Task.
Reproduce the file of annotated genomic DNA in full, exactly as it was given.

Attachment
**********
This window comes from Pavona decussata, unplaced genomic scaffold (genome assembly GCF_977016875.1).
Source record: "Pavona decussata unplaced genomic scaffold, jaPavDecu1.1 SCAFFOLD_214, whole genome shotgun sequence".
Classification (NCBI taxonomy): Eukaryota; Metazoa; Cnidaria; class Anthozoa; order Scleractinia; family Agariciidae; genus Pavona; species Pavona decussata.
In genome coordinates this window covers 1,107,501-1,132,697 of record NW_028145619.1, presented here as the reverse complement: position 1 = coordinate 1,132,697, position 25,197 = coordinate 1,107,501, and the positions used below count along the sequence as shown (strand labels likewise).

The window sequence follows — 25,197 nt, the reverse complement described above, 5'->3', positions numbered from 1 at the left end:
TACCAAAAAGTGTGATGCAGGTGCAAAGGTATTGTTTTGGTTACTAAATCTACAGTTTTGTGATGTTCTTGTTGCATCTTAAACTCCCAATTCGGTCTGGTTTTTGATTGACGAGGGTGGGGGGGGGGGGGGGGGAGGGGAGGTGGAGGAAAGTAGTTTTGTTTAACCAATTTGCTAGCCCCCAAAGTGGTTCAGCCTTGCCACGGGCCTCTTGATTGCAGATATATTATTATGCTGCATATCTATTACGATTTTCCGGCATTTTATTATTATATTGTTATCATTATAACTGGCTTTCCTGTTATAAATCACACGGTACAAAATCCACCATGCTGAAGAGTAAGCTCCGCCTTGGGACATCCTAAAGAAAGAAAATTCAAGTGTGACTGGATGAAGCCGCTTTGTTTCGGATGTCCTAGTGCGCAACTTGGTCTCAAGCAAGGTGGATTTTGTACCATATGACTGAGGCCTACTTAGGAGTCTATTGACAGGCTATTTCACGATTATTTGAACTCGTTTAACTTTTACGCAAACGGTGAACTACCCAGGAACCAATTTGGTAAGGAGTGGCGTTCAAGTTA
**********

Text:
This window comes from Pavona decussata, unplaced genomic scaffold (genome assembly GCF_977016875.1).
Source record: "Pavona decussata unplaced genomic scaffold, jaPavDecu1.1 SCAFFOLD_214, whole genome shotgun sequence".
Classification (NCBI taxonomy): Eukaryota; Metazoa; Cnidaria; class Anthozoa; order Scleractinia; family Agariciidae; genus Pavona; species Pavona decussata.
In genome coordinates this window covers 1,107,501-1,132,697 of record NW_028145619.1, presented here as the reverse complement: position 1 = coordinate 1,132,697, position 25,197 = coordinate 1,107,501, and the positions used below count along the sequence as shown (strand labels likewise).

The window sequence follows — 25,197 nt, the reverse complement described above, 5'->3', positions numbered from 1 at the left end:
TACCAAAAAGTGTGATGCAGGTGCAAAGGTATTGTTTTGGTTACTAAATCTACAGTTTTGTGATGTTCTTGTTGCATCTTAAACTCCCAATTCGGTCTGGTTTTTGATTGACGAGGGTGGGGGGGGGGGGGGGGGAGGGGAGGTGGAGGAAAGTAGTTTTGTTTAACCAATTTGCTAGCCCCCAAAGTGGTTCAGCCTTGCCACGGGCCTCTTGATTGCAGATATATTATTATGCTGCATATCTATTACGATTTTCCGGCATTTTATTATTATATTGTTATCATTATAACTGGCTTTCCTGTTATAAATCACACGGTACAAAATCCACCATGCTGAAGAGTAAGCTCCGCCTTGGGACATCCTAAAGAAAGAAAATTCAAGTGTGACTGGATGAAGCCGCTTTGTTTCGGATGTCCTAGTGCGCAACTTGGTCTCAAGCAAGGTGGATTTTGTACCATATGACTGAGGCCTACTTAGGAGTCTATTGACAGGCTATTTCACGATTATTTGAACTCGTTTAACTTTTACGCAAACGGTGAACTACCCAGGAACCAATTTGGTAAGGAGTGGCGTTCAAGTTA